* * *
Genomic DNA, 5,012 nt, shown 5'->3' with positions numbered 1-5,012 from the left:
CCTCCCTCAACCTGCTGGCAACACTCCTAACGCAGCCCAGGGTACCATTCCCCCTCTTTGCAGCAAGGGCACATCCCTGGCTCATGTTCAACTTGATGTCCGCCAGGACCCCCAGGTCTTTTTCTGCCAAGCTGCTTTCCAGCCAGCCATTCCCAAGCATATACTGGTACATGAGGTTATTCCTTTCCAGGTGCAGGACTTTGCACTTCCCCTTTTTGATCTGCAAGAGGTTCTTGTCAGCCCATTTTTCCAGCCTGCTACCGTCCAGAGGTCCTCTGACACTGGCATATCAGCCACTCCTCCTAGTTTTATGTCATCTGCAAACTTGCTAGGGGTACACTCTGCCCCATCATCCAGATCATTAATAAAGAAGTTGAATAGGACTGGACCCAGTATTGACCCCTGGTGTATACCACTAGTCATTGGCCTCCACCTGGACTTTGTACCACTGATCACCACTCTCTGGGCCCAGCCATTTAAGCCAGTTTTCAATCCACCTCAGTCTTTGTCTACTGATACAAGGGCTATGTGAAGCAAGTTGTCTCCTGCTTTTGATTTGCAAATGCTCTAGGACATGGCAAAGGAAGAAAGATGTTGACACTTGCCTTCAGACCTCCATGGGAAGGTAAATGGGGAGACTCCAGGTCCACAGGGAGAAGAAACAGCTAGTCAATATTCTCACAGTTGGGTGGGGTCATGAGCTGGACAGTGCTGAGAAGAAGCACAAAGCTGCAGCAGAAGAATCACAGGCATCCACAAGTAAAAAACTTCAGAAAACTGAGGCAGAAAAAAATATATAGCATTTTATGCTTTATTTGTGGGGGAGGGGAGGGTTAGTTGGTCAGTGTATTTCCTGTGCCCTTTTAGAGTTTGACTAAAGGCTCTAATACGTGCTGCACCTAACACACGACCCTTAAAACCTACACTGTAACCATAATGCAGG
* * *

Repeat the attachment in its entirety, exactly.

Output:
Genomic DNA, 5,012 nt, shown 5'->3' with positions numbered 1-5,012 from the left:
CCTCCCTCAACCTGCTGGCAACACTCCTAACGCAGCCCAGGGTACCATTCCCCCTCTTTGCAGCAAGGGCACATCCCTGGCTCATGTTCAACTTGATGTCCGCCAGGACCCCCAGGTCTTTTTCTGCCAAGCTGCTTTCCAGCCAGCCATTCCCAAGCATATACTGGTACATGAGGTTATTCCTTTCCAGGTGCAGGACTTTGCACTTCCCCTTTTTGATCTGCAAGAGGTTCTTGTCAGCCCATTTTTCCAGCCTGCTACCGTCCAGAGGTCCTCTGACACTGGCATATCAGCCACTCCTCCTAGTTTTATGTCATCTGCAAACTTGCTAGGGGTACACTCTGCCCCATCATCCAGATCATTAATAAAGAAGTTGAATAGGACTGGACCCAGTATTGACCCCTGGTGTATACCACTAGTCATTGGCCTCCACCTGGACTTTGTACCACTGATCACCACTCTCTGGGCCCAGCCATTTAAGCCAGTTTTCAATCCACCTCAGTCTTTGTCTACTGATACAAGGGCTATGTGAAGCAAGTTGTCTCCTGCTTTTGATTTGCAAATGCTCTAGGACATGGCAAAGGAAGAAAGATGTTGACACTTGCCTTCAGACCTCCATGGGAAGGTAAATGGGGAGACTCCAGGTCCACAGGGAGAAGAAACAGCTAGTCAATATTCTCACAGTTGGGTGGGGTCATGAGCTGGACAGTGCTGAGAAGAAGCACAAAGCTGCAGCAGAAGAATCACAGGCATCCACAAGTAAAAAACTTCAGAAAACTGAGGCAGAAAAAAATATATAGCATTTTATGCTTTATTTGTGGGGGAGGGGAGGGTTAGTTGGTCAGTGTATTTCCTGTGCCCTTTTAGAGTTTGACTAAAGGCTCTAATACGTGCTGCACCTAACACACGACCCTTAAAACCTACACTGTAACCATAATGCAGG